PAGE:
The resident of the rural NSW town of Orange, situated a four hour drive northwest of Sydney, collected his keys and rushed over to his new home on Tuesday — only to be wildly disappointed.
Greeted with a hoard of discarded items, overgrown grass, overflowing garbage, exposed power sockets and filthy kitchen interiors, the tenant was in disbelief. He turned to his real estate agent for an explanation, however, he alleges she wiped her hands of his concerns.
"See me in tribunal," the tenant claims was the response.
Desperately looking for assistance, the tenant turned to social media, with many urging him to take action, calling the condition of the property "disgusting".
What can the tenant do?
Under NSW legislation rental properties need to be in "a reasonable state of cleanliness and fit for habitation by the tenant," with this situation a clear breach of this requirement.
The individual has options with how to navigate the matter, however, it's a precarious road for any tenant to walk along as it can pose negative repercussions.
"This renter can consider both the Tribunal and a complaint to NSW Fair Trading," Tenants' Union of NSW CEO Leon Patterson Ross told Yahoo News Australia.
"It is well-known that renters are not able to utilise the Tribunal effectively because they can be subjected to retaliation both through the use of no grounds evictions and in future references.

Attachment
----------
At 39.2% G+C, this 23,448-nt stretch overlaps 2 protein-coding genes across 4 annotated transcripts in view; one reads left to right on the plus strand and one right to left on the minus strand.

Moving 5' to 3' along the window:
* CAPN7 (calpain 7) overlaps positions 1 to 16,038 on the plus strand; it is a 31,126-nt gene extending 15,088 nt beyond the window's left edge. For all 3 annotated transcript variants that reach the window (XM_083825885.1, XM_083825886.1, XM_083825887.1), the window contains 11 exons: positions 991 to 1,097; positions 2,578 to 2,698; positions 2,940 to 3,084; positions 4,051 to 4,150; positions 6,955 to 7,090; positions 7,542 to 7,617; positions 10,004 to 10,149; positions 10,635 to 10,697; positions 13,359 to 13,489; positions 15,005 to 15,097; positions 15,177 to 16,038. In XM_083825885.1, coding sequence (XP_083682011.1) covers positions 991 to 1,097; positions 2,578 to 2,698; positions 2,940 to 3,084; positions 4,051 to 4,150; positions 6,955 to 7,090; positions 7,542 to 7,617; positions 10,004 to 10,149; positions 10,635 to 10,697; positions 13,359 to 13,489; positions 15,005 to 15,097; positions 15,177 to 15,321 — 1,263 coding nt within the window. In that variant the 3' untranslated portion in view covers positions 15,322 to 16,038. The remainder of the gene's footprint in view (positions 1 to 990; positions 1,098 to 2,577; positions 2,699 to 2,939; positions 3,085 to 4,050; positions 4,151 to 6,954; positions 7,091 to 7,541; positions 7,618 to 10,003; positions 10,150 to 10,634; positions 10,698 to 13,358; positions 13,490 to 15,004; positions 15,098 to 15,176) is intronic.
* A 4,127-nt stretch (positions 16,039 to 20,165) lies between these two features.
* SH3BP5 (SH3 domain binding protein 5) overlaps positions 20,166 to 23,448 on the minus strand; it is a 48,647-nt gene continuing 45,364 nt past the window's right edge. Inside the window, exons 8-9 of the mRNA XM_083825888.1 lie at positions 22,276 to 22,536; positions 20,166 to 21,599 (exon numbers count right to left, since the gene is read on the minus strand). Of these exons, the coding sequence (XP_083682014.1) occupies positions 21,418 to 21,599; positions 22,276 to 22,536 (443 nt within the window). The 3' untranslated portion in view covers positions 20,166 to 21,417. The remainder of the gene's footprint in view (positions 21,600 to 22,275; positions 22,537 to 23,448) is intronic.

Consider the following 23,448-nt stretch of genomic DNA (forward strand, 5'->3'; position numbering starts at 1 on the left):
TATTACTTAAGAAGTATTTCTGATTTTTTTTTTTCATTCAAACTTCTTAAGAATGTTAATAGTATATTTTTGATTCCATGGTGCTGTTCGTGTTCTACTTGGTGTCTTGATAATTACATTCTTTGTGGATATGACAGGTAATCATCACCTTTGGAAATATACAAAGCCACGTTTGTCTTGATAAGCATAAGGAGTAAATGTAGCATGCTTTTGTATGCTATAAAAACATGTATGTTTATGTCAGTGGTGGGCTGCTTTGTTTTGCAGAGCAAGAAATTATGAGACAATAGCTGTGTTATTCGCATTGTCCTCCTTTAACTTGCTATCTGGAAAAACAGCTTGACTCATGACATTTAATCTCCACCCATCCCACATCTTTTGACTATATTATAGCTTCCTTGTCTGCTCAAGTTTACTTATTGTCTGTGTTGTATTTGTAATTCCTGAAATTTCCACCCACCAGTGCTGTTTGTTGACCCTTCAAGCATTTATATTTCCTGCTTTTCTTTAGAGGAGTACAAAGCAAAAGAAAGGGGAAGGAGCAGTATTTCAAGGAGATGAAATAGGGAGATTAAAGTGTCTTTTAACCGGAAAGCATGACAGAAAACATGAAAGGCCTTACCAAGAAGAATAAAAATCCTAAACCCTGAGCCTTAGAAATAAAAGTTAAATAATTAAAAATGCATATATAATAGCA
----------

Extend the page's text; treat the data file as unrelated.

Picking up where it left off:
"Fair Trading has responsibility both for the tenancy law and also the agents licensing. This can mean that a complaint can be effective as well as having no application fee and minimal time spent," he continued.
The tenant could also potentially seek compensation by means of a rent reduction, as well as orders to have the items removed from the premises.
The "highly unprofessional" alleged response from the real estate agent highlights yet another difficulty tenants' face amid the ongoing rental crisis, with landlords and real estate agents accused of trying to capitalise off renters' misfortune.
According to SQM research, many major cities across the country have limited supply of vacant rental properties, compounding the issue and forcing renters to fiercely compete against one another to secure a home. Only 1.3 per cent of all properties are currently vacant in neighbouring Sydney, compared to 3.2 per cent recorded in March 2019.
"Given the difficulty of finding a new property, it would also be a difficult thing for this renter to move into another property," Mr Patterson Ross said.
The real estate agent's behaviour "indicates a cynical attitude towards the law and the tenancy contract," according to Mr Patterson Ross. "Seeking to avoid legal obligations because the renting system is so imbalanced is not the kind of attitude anyone should want to see."
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